Friday, May 4, 2012

It's the Economy

By now we all realize that the national economy has tanked.

There are any number of theories as to the cause. The Wall Street debacle and the investment house fall out. The costly and protracted wars in the Middle East. The housing market bubble that finally burst.

As we watched our pension plans and retirement accounts plummet, one thing was for certain. Many -- if not all -- of us are in this mess together. The past five years or so have been eye-opening, especially for those of us entering into retirement. This experience has not been something I would want to repeat.

People of all ages are struggling right now. Hunger has become more than a word. Families have lost their homes and their incomes. But it is important that we struggle to hang in there. President Roosevelt famously said that we have nothing to fear but fear itself. Those words seem just as relevant now as during the 1940s. Whether conditions are about to swing upward or whether that will take a little longer, we can't despair.

Forecasts daily indicate that the jobless rate will raise or lower, that interests rates will increase or decrease or there will/will not be a double-dip recession. Who really knows?

Seemingly self-important experts are paid to give their opinions on television while they hype their latest book. It would appear that these experts have an agenda, a reason to make news and see their names in print. Unfortunately, they have no real idea of what is going to be. They are merely reading tea leaves and then trying to blind us with their wisdom.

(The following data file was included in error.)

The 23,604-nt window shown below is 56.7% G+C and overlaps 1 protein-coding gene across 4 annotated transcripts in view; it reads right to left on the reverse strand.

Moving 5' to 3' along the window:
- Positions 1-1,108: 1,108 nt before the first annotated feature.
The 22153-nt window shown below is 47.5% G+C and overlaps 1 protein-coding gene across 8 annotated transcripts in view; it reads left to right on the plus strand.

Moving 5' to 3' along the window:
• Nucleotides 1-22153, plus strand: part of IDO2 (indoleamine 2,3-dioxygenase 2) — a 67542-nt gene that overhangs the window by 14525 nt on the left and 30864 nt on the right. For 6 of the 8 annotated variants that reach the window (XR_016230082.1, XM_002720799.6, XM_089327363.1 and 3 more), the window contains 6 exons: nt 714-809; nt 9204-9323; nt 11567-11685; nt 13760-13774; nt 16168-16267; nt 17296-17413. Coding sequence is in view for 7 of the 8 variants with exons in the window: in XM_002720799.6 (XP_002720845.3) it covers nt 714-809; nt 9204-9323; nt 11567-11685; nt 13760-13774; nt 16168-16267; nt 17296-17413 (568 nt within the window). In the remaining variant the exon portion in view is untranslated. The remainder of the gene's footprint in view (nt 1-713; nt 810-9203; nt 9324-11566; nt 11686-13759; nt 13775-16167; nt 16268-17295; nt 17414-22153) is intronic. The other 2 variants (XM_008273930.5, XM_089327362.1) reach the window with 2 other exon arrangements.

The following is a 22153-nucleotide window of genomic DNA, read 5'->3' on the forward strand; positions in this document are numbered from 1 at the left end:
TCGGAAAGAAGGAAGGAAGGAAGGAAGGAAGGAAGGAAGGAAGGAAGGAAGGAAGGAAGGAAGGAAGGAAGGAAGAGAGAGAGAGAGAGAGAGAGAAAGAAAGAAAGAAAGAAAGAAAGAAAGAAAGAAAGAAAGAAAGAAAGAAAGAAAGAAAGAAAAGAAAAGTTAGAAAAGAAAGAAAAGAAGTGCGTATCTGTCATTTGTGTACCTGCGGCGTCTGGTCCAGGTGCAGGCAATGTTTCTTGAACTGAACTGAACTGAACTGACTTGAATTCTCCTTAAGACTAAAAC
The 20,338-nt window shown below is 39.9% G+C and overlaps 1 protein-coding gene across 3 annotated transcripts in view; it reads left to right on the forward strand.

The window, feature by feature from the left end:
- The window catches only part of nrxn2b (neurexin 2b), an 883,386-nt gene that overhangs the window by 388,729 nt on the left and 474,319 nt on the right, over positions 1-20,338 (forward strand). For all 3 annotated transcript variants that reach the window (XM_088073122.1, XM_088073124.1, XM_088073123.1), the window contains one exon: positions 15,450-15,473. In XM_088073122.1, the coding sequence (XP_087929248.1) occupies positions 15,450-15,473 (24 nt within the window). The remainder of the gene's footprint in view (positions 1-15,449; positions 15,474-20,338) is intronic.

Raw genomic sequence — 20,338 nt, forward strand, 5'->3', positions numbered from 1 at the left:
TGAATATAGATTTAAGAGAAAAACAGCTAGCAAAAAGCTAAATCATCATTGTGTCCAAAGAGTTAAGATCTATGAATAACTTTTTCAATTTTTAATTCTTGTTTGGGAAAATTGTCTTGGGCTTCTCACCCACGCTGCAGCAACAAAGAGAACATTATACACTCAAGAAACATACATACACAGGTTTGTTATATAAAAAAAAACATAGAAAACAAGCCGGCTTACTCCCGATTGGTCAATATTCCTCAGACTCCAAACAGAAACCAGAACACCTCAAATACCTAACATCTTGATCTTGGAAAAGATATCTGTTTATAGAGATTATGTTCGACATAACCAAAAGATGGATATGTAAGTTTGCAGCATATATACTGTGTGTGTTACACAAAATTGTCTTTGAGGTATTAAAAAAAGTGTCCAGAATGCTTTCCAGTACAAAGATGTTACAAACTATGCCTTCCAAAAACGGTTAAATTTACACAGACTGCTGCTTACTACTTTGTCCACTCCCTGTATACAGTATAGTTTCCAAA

This economy glitch is world-wide and reaches countries from Greece and Ireland to the U.S. and beyond. In this global economy, many countries are linked together through importing/exporting. If one of the group develops a cold, everyone sneezes. It's a big problem and will take big answers to resolve. Everyone of us has a stake in the outcome. We all just want to enjoy life and not have to worry about every expense.

When I was changing careers many years ago, I was in a financial pinch (which is much smaller than a glitch) and watched every penny. It was hard and not too much fun. But it taught me to be wary of things like long-term expenses that might eventually seem prohibitive. I learned to buy a more conservative vehicle, one without all the bells and whistles. I learned to have a hamburger without the cheese (and saved 25 cents in the process). I learned to simplify, to shop less and take a sack lunch. These were hard lessons in a strong economy when many of my friends had morphed into shopaholics. But it didn't hurt me to keep the big picture in mind and trim back when I could. In times like these, such lessons can come in handy.

During my financial difficulties, it appeared to me that everyone else had money to spend on frivolous things. I know that wasn't true -- it just seemed that way. Circumstances changed and my pay increased. All was not lost.

Currently, millions of people are seriously concerned. Many people would be thrilled to have a hamburger, let alone one with cheese. People are going hungry and doing without vital items like prescription medication. For those in dire situations, there is help available. Ask a friend, a clergyman, or browse the phone book for agencies who can point you in the right direction. Unlike the Depression of the 1930s, this time there are social support groups to provide assistance and guidance.

Let's not despair. Things will get better. And we all hope it's sooner rather than later.

No comments:

Post a Comment